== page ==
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Comparative Religion: A History Paperback – March 1, 1999
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Top Customer Reviews
The 19th century belief in the science of this and that -- anthropology was "the science of man," comparative religion was "the science of religion," and so forth. And they saw, not just biology, but everything through the lense of evolution. As he writes, evolution became not just a theory but a mind-set. Hence, the meaning of religion was sought in its origins and it was assumed to go through a sequence of upward phases, just as the meaning of government was sought in its origin and stages and so for other fields.
Then there is a period in which psychology and subjective experience become central -- in a reductionist and unlearned way in Freud, in a high minded way in Otto's Idea of the Holy.
These are turns in the culture at large that are reflected in how people try to understand religion and religious phenomena.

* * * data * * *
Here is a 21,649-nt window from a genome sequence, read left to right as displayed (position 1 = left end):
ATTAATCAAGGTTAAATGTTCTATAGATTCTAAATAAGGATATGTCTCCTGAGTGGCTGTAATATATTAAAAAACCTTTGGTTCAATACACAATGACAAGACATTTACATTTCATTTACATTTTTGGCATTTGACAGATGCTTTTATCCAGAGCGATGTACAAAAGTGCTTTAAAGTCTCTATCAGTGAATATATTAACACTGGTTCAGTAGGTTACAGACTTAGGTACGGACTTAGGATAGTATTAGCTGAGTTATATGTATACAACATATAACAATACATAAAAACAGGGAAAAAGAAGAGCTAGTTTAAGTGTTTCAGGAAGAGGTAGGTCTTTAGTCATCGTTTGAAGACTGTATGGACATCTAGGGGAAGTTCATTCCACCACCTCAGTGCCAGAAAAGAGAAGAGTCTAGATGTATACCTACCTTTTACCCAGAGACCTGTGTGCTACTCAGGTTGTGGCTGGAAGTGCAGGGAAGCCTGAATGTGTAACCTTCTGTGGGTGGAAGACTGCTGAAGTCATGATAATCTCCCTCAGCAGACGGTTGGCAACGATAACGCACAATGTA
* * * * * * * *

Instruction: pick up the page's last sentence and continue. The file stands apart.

Sharpe is himself an open-minded and sensitive student of religion, and brings an honest, respectful tone to his narrative. I was sad to learn that he died a few years ago. I have read one other of his books -- he left an excellent legacy behind.
In some ways, this is a very straight-forward history of comparative religion. Sharpe begins with a few ancients, a few missionaries, and Enlightenment precursors, then plunges into early theories about fetishes, totems, animism, and the "evolution of religions" schools of the late 19th Century. His discussion of The Golden Bough, of Fraser, and all the rest of that era, is excellent. I also appreciate his fair and judicious take on Andrew Lang and the "high god" phenomena -- which confuses a lot of moderns. [...]. He takes a chapter out to describe the early psychology of religions school, centered around James and a few other Americans.
In later chapters, Sharpe veers off to discuss Freud's zany horror-flick theory of the origins of religion, and (with deservedly more respect) Jung's interest in and influence on comparative religion. He talks a bit about structuralism, diffusion of cultures, and more about phenomenology. In each case, he tells the history of the movement -- and almost always offers reasonable and temperate evaluations. He has, perhaps, learned from John Farquhar, because in some ways his approach is very like Farquhar's in The Crown of Hinduism -- he finds something of value even in conflicting takes on religion.
Sharpe knew the subject deeply.Read more ›